Hitting a double-digit mark in the win column is a triumph for certain. However, with the playoff slate skewing toward 750-horsepower tracks (five of the 10 are on 750-horsepower ovals, while a sixth takes place on a road course) that apparently warrants a more specialized research and development effort across the board. Hendrick’s is a dominance that, to this point, matters less to the championship landscape than meets the eye.

Hendrick’s teams led a grand total of one lap this spring at Phoenix, the site of the season finale. The fastest of the four cars was Larson’s, which ranked fifth in average median lap time, a ranking that simply won’t hack it in a winner-take-all scenario. To wit, Denny Hamlin, who had the fourth-fastest car at Phoenix last fall, insisted, “Our car didn’t have enough speed to go up there and compete” for the win and the championship.

William Byron led nine laps on Hendrick’s behalf at Martinsville, but that’s all; second-place finisher Elliott failed to lead in a race in which Hamlin and Blaney were the most memorable performers, combining to lead nearly 87% of the event, while Martin Truex Jr. swiped the win in the waning laps. Larson finished fifth on what he admits is one of his problem tracks, a facility “totally backwards” from what he saw in his formative years of dirt racing.

Shut out completely from leading at Darlington, the site of the playoff opener, Hendrick couldn’t unseat Truex from the top spot, even with second-place finisher Larson. Byron finished fourth, while Elliott finished sixth.

It’s Elliott — not Larson — who arguably represents Hendrick’s most championship-ready threat, if his statistical splits are considered. He fares better than Larson in production, surplus passing and crash avoidance on 750-horsepower tracks:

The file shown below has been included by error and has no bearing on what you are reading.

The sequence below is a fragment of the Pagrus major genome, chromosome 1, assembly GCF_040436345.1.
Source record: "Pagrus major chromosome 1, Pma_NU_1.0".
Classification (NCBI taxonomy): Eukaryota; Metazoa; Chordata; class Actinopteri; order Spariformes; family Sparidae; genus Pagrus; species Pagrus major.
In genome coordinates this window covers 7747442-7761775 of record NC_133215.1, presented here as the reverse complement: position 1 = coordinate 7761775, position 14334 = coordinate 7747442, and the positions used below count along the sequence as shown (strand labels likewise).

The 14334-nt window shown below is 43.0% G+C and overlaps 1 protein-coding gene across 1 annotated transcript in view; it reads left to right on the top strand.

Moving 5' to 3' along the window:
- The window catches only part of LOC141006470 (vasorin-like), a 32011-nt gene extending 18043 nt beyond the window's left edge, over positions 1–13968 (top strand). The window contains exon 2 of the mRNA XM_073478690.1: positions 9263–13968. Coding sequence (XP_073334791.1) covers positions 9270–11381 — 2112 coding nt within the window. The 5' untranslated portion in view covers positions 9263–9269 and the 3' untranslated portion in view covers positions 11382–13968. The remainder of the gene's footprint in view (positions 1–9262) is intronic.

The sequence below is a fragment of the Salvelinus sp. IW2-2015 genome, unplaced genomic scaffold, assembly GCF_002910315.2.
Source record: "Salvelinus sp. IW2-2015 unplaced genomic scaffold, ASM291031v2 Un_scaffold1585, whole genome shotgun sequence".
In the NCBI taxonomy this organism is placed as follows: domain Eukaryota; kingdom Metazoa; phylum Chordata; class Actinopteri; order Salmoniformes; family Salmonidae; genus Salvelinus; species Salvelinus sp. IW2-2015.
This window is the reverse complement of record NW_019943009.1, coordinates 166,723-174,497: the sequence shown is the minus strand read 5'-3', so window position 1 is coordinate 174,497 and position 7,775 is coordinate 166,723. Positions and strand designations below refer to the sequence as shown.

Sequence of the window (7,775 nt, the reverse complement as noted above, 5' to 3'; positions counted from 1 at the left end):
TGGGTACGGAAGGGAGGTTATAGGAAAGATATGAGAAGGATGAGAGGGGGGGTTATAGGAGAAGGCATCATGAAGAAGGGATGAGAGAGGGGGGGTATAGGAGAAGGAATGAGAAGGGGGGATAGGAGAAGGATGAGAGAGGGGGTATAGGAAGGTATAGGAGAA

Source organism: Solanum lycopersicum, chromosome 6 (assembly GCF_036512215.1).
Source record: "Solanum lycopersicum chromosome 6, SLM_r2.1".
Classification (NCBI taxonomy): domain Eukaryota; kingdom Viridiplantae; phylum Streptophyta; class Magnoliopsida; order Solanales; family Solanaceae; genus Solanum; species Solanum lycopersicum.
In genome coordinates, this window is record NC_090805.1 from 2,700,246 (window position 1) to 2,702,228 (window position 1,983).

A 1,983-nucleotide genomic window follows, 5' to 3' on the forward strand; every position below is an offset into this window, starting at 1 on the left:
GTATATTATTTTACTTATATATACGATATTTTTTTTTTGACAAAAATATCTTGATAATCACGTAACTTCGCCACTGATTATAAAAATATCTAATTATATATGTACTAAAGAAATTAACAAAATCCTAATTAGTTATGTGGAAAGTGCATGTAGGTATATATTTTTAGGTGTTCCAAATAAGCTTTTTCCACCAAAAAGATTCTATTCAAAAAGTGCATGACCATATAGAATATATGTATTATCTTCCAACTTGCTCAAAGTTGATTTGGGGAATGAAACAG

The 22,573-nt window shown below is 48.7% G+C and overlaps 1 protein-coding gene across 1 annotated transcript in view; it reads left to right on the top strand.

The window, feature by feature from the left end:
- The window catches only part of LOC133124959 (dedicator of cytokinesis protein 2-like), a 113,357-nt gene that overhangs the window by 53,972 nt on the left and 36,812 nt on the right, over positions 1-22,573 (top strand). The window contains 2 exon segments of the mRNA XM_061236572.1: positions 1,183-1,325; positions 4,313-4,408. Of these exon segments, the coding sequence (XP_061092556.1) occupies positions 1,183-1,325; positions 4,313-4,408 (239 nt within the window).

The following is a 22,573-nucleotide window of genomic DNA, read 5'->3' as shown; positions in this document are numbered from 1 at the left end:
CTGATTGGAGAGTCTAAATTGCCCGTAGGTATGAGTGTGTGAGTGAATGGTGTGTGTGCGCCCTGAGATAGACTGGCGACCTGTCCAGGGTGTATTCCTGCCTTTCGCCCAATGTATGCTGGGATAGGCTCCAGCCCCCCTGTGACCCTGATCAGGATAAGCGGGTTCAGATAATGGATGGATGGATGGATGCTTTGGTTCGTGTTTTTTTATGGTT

Elliott’s dip in 750-horsepower speed output — he ranks seventh now, and third among Hendrick’s four drivers, after ranking first in the series last year — is a bit concerning on the surface, though, there is some daylight. His average best lap ranking — capturing the average ranking of a team’s best lap in each race — places him fourth in the series and tops among Hendrick drivers, suggesting there’s unrealized potential for better output during these crucial stops along the final 10-race stretch.

That swoon in speed during the regular season impacted his race finishes and points accumulation. Whereas Larson secured 32 usable playoff points — possibly enough to carry him through the penultimate playoff round if he doesn’t win at either Kansas or Texas — Elliott holds just 11 at this juncture (Byron has just eight while Bowman has 15). The upcoming four-race slate is an opportunity for Elliott to pad this safety net. It’s a proposition he should take seriously; if his speed output doesn’t return to 2020 heights, grasping clean air could prove difficult despite his reliable statistical outlay and best efforts.